Starting this week, a multimedia campaign – including a website, www.fishing4health.com – will bring that message to local communities.
“It’s a close-to-the-ground, grass-roots effort,” said Pillsbury, who is directing the council’s campaign, and has appeared on WSRO-AM 650, a Framingham radio station that is a popular information source for Brazilians across the area.
“Some top-down, very large, typical campaign wouldn’t reach the community very well,” he said.
The campaign is being funded through a grant from the MetroWest Community Healthcare Foundation, and has been designed with help from a public relations consultant and a Framingham-based translator who is active in the Brazilian community.
In February, Pillsbury and Drita Protopapa, head of MAPA Translations, held a focus group with 10 Brazilian fishermen and their wives to learn what they knew about the contamination, and the broader cultural context in which the fishing takes place.
“The vast majority said they do fish and eat the fish regularly,” said Pillsbury. He said that despite signs on the Sudbury River with pictorial icons warning against fish consumption, the message hasn’t resonated with many fishermen.
“One of them said, `I’ve been living around here for years and I’ve never heard of it,’ ” he said.
Protopapa said combatting misperceptions is the campaign’s goal.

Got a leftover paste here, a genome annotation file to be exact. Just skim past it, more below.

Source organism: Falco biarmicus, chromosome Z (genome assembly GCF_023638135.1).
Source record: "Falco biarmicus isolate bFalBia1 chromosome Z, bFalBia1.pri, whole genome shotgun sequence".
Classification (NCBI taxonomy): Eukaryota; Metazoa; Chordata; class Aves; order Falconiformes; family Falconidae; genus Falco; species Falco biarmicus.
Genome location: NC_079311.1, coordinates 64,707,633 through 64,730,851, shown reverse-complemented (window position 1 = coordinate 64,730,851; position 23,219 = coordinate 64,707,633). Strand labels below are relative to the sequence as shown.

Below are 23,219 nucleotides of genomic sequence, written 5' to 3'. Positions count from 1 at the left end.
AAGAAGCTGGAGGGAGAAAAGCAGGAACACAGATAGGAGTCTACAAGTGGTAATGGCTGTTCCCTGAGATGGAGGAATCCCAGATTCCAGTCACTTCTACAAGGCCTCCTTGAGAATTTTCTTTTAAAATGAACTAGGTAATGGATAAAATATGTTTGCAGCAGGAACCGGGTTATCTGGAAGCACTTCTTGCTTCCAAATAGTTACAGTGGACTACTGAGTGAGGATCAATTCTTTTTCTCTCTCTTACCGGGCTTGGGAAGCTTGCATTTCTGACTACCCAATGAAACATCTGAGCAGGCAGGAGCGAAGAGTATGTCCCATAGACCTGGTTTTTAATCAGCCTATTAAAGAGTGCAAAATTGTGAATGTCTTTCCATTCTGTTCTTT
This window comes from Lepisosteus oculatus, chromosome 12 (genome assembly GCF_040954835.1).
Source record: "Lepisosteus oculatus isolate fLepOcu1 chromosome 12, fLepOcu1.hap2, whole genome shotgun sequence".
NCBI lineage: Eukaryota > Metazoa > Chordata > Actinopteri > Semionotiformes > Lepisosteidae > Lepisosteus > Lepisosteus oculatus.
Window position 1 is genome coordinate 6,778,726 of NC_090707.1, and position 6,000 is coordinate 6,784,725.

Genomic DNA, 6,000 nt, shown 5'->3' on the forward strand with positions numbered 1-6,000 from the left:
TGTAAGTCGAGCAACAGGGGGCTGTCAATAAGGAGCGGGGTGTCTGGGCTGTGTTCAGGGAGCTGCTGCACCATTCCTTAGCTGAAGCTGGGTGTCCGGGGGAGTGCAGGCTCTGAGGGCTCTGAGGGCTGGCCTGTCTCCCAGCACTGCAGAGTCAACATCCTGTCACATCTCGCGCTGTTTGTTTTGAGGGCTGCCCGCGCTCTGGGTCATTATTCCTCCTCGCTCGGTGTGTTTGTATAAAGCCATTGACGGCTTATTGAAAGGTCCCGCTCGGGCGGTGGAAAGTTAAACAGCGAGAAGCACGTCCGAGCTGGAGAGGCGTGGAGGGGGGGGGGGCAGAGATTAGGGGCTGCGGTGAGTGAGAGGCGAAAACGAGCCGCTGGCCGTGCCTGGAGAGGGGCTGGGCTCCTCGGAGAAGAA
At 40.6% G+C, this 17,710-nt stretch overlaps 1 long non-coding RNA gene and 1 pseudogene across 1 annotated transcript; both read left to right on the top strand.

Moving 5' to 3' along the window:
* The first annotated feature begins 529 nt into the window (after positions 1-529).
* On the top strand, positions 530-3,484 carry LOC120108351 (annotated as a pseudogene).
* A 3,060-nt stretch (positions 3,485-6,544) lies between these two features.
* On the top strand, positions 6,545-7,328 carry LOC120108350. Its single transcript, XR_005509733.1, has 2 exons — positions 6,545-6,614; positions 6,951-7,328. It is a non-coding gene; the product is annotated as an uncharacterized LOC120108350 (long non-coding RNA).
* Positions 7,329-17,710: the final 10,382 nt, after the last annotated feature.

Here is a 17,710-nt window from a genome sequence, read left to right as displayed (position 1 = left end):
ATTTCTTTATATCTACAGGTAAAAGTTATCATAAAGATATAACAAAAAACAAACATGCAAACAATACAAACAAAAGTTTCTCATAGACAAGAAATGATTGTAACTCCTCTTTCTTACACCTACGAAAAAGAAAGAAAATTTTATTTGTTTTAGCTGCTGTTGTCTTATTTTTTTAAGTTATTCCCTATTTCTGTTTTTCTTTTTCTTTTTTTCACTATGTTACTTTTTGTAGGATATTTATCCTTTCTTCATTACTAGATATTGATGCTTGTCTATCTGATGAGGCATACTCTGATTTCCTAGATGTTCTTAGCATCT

“People aren’t doing it because they can’t buy food,” she said.
She summed up the prevalent attitude: “The Sudbury River looks clean, feels clean, the fish don’t look sick, so how could it possibly be bad for us?”
The campaign was designed with that in mind, and all materials have been geared toward making the message instantaneously accessible and effective.
“It needs to catch their eye right away, that it’s not a joke and it can harm you and your children,” Protopapa said.
Meanwhile, as the public awareness campaign takes shape, the EPA will be gathering public input about the several cleanup options presented in its report.
The reports says that the government could take any of the following actions: rely on public outreach; monitor the natural recovery process; cap contaminated sediment with a thin layer of sand; cap sediment with a clay/polymer barrier; or dredge sediment, remove the mercury, and truck it away.
The report analyzes the options based on several criteria, including long-term and short-term effectiveness, cost, and ease of implementation. The full text of the Nyanza report can be found at www.epa.gov/region1 by clicking on the Superfund link and searching for Ashland.
The public comment period on the proposals opened last week and closes July 26. Everyone is welcome to submit comments, which become part of the project’s official record.
There will also be a public hearing on the proposals July 19 at 7 p.m. in the Framingham Public Library, during which the EPA will receive public comments. The government will decide on a cleanup plan after the public comment period ends.
Megan McKee can be reached at firstname.lastname@example.org